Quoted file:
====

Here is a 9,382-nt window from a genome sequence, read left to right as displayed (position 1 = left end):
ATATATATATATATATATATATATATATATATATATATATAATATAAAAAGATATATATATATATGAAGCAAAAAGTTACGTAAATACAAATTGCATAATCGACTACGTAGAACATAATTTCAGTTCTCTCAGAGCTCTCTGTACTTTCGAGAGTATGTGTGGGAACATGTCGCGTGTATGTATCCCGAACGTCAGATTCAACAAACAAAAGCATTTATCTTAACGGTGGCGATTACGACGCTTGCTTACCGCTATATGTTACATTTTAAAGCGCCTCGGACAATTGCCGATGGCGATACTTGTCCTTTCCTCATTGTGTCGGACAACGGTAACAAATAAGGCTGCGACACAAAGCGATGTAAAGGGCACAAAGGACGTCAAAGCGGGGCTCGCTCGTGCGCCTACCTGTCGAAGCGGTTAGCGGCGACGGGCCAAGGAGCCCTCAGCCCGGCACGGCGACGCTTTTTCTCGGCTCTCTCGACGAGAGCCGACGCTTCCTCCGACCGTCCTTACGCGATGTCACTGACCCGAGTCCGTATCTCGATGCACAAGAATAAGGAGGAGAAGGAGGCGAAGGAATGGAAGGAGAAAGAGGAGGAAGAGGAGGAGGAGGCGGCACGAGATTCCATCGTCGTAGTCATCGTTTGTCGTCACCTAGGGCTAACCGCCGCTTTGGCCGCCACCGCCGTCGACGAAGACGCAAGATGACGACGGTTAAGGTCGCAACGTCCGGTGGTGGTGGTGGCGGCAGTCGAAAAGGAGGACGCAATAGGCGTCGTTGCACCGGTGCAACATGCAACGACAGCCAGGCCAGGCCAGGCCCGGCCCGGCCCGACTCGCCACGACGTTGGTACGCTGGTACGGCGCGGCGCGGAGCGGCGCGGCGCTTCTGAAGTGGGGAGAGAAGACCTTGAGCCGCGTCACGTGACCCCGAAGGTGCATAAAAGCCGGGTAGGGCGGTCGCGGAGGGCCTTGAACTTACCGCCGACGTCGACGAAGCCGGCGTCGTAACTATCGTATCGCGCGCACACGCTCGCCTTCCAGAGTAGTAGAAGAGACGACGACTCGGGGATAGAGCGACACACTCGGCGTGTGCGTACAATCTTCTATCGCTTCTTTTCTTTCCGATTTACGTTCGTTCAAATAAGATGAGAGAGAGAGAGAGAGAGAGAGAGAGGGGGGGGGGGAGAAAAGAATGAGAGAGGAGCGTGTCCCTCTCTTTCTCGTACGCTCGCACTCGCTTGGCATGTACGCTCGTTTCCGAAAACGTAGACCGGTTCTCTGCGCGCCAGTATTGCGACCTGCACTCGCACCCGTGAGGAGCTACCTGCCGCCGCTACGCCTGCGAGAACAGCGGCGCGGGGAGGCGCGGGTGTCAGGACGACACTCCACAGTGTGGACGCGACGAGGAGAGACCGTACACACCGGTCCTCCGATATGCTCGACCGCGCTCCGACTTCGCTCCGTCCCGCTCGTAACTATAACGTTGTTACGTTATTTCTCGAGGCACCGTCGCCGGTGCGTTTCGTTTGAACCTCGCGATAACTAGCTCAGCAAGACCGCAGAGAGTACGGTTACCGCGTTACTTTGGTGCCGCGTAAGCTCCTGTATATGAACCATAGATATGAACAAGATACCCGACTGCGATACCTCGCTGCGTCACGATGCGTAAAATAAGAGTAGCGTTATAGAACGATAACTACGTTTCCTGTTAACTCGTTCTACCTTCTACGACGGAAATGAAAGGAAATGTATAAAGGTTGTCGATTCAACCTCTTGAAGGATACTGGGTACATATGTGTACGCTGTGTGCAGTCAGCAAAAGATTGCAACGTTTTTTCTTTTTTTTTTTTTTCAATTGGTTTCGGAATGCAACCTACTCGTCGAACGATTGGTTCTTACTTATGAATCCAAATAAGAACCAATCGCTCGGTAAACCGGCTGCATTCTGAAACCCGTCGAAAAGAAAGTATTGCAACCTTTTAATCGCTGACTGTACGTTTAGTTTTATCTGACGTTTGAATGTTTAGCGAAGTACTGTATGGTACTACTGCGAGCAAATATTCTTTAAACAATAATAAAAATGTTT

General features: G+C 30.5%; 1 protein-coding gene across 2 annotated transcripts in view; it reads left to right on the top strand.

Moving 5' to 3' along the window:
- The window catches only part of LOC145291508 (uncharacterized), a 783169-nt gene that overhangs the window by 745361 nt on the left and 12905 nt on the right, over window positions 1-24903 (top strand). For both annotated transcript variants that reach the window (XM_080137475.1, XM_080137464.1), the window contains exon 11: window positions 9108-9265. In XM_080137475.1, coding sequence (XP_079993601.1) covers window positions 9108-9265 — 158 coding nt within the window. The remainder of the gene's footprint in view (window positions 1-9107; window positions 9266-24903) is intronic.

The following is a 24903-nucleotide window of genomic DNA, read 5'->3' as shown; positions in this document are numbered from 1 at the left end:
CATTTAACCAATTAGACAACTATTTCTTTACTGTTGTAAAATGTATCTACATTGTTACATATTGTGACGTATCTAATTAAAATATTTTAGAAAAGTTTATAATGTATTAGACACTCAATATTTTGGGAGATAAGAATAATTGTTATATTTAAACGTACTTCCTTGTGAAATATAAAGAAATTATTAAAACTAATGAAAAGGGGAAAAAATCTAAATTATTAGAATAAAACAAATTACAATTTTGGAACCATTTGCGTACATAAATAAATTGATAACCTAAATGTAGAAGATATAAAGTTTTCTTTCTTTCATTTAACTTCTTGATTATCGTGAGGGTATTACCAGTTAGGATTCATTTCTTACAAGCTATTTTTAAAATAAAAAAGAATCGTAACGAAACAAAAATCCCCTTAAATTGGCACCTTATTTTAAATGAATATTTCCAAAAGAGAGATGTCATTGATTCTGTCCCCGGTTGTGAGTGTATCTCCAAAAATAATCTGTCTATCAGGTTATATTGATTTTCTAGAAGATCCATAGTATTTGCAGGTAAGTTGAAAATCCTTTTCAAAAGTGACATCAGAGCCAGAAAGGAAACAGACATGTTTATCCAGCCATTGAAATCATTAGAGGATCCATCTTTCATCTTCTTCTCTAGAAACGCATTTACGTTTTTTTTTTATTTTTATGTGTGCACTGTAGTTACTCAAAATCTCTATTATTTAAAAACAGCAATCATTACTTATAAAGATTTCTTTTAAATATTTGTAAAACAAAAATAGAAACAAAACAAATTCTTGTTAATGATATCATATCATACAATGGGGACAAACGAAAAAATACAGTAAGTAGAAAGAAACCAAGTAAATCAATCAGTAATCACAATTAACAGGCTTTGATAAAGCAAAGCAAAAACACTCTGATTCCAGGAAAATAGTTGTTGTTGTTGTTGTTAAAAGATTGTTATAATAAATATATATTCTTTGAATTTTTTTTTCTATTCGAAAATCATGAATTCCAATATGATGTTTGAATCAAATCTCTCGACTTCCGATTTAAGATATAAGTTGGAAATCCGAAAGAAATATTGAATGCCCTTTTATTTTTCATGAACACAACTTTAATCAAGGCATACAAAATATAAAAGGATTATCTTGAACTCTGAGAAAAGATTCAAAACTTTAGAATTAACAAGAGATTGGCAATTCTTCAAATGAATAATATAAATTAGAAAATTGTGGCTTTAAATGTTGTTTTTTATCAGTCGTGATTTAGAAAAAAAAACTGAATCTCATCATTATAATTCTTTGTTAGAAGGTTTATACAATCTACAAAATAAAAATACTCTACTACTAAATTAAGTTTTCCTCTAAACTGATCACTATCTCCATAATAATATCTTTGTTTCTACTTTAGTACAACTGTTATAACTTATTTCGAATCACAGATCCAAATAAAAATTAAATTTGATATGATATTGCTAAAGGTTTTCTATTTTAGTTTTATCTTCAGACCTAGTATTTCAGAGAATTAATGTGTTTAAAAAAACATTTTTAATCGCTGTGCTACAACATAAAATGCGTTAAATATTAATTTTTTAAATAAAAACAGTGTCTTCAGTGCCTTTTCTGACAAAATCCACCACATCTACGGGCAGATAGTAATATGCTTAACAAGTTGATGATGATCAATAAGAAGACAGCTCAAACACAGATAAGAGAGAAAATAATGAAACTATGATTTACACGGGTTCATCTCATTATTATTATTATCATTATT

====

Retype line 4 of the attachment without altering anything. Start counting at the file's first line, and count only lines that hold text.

Moving 5' to 3' along the window: